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Dementia-Related Features in Longitudinal MRI : Tracking Keypoints over Time

Dementia-Related Features in Longitudinal MRI : Tracking Keypoints over Time

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STÜHLER, Elisabeth, Michael R. BERTHOLD, 2014. Dementia-Related Features in Longitudinal MRI : Tracking Keypoints over Time. International Workshop, MCV 2014, MICCAI 2014. Cambridge, MA, USA, Sep 18, 2014. In: MENZE, Bjoern, ed. and others. Medical Computer Vision : Algorithms for Big Data, International Workshop, MCV 2014, Held in Conjunction with MICCAI 2014, Cambridge, MA, USA, September 18, 2014, Revised Selected Papers. Cham:Springer, pp. 59-70. ISSN 0302-9743. eISSN 1611-3349. ISBN 978-3-319-13971-5. Available under: doi: 10.1007/978-3-319-13972-2_6

@inproceedings{Stuhler2014-12-10Demen-41686, title={Dementia-Related Features in Longitudinal MRI : Tracking Keypoints over Time}, year={2014}, doi={10.1007/978-3-319-13972-2_6}, number={8848}, isbn={978-3-319-13971-5}, issn={0302-9743}, address={Cham}, publisher={Springer}, series={Lecture Notes in Computer Science}, booktitle={Medical Computer Vision : Algorithms for Big Data, International Workshop, MCV 2014, Held in Conjunction with MICCAI 2014, Cambridge, MA, USA, September 18, 2014, Revised Selected Papers}, pages={59--70}, editor={Menze, Bjoern}, author={Stühler, Elisabeth and Berthold, Michael R.} }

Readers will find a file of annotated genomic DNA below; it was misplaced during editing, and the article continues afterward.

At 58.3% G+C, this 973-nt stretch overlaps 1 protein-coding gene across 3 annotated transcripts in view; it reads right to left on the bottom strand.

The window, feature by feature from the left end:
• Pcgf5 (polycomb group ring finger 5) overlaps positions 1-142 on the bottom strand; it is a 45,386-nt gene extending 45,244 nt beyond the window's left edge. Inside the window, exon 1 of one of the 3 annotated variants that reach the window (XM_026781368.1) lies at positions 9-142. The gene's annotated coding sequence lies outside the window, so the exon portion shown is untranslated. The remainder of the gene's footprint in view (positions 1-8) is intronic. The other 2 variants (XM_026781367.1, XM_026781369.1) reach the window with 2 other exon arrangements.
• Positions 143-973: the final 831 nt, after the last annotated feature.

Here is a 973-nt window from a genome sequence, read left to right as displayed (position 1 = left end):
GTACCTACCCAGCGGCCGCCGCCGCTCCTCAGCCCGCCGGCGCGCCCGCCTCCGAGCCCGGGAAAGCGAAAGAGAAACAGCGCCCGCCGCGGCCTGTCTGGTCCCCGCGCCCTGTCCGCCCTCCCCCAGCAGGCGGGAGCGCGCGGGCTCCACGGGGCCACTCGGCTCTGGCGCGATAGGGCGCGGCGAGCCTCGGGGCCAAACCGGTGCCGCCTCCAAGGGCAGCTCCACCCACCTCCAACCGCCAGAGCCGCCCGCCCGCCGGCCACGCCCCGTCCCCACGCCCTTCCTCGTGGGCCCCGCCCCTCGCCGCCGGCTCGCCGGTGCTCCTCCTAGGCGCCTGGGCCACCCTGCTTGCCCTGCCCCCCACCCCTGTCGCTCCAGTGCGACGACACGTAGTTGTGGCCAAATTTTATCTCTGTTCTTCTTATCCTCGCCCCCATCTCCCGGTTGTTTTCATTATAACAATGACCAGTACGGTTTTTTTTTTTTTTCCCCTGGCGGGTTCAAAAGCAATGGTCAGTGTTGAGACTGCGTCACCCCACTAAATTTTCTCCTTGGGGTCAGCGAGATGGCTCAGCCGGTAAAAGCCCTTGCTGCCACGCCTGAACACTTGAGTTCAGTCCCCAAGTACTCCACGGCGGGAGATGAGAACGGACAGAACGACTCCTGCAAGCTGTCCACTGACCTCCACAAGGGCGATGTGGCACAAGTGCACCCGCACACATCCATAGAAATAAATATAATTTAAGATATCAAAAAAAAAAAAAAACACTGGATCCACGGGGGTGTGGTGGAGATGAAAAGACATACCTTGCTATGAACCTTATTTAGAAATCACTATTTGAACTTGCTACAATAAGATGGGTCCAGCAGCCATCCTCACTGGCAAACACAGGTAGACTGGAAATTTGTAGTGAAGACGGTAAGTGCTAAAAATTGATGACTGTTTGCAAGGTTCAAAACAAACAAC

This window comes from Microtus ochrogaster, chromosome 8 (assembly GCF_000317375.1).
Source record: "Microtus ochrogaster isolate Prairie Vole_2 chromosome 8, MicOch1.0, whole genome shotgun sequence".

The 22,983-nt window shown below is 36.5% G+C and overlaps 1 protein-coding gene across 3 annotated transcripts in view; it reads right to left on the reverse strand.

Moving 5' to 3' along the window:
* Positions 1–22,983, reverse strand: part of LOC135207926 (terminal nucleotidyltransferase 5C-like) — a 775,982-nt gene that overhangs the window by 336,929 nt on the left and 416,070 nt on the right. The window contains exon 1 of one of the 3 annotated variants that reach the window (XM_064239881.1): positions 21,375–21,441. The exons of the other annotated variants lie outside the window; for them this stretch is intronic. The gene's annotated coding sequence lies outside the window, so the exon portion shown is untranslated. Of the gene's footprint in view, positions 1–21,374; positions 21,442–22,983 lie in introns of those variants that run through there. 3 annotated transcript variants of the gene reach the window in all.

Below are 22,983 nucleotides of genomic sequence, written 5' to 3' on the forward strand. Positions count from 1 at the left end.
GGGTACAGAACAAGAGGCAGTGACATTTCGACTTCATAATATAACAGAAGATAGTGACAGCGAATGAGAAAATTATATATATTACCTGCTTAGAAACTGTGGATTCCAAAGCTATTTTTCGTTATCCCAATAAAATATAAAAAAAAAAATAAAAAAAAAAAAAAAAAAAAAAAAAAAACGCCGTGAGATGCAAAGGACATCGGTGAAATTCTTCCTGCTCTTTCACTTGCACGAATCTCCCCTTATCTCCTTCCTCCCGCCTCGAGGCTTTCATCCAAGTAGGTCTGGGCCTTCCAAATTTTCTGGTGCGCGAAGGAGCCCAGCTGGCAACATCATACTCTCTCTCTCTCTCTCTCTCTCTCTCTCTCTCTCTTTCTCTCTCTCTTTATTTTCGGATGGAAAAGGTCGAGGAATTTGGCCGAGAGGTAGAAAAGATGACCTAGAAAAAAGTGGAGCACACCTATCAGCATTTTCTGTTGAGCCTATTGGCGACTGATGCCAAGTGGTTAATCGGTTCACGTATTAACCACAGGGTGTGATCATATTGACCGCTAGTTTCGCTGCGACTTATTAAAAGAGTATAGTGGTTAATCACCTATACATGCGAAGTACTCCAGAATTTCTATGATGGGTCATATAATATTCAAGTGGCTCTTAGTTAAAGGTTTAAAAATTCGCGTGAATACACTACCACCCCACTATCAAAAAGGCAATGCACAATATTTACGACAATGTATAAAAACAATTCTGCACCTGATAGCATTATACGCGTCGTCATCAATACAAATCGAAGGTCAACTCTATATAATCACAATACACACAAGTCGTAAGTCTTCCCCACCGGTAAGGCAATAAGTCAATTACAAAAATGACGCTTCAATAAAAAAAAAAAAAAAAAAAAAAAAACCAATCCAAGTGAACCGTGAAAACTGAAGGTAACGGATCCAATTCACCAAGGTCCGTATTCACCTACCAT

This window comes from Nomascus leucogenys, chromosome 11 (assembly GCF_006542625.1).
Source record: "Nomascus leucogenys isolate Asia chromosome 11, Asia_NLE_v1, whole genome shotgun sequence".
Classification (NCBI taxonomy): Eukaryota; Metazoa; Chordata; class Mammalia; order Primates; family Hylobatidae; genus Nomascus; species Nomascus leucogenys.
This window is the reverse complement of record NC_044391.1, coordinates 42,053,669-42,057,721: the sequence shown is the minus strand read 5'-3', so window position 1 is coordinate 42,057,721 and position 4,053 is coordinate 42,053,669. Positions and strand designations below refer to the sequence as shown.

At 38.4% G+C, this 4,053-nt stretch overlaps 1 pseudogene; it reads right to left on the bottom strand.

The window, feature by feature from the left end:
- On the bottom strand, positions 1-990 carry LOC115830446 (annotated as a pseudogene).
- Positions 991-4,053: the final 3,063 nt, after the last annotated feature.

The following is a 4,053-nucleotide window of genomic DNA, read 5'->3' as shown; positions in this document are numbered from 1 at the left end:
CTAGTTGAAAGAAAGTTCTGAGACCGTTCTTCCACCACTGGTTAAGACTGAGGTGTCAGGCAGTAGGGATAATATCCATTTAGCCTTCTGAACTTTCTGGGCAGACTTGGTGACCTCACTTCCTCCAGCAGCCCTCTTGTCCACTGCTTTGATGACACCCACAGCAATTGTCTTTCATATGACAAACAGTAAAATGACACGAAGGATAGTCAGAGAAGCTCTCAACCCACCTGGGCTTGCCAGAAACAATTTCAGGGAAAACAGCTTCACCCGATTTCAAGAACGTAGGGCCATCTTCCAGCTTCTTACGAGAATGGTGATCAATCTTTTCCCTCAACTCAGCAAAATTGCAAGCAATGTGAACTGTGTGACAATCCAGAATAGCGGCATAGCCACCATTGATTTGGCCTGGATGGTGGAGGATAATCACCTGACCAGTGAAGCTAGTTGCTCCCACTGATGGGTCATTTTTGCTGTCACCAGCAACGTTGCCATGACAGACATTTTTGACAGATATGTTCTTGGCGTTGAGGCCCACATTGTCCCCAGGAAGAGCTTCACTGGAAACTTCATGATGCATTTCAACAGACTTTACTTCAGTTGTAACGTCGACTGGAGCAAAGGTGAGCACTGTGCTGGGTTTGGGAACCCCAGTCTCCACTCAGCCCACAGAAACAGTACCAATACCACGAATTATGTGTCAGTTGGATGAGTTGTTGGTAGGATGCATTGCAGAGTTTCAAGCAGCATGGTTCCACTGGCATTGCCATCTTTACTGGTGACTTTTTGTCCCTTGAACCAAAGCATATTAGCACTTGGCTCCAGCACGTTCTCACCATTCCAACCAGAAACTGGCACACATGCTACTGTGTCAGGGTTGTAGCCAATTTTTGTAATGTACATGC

Stühler, Elisabeth Berthold, Michael R. Dementia-Related Features in Longitudinal MRI : Tracking Keypoints over Time eng Stühler, Elisabeth 2014-12-10 We aim at developing new dementia-related features based on longitudinal MRI in order to differentiate various stages of Alzheimer’s disease.<br /><br />Current methods for dementia classification rely heavily on the quality of MRI preprocessing, especially on prior registration. We propose to avoid a possibly unsuccessful and always time-consuming non-rigid registration by employing local invariant features which are independent of image scale and orientation, and can be tracked over time in longitudinal studies. We detect and track such keypoints based on scale-space theory in an automatized image processing workflow, and test it on a standardized MRI collection made available by the Alzheimer’s Disease Neuroimaging Initiative (ADNI).<br /><br />Our approach is very efficient for processing very large datasets collected from different sites and technical devices, and first results show that characteristic scale and movement of keypoints and their tracks differ significantly between controls and diseased subjects. 2018-03-05T08:28:56Z Berthold, Michael R. 2018-03-05T08:28:56Z

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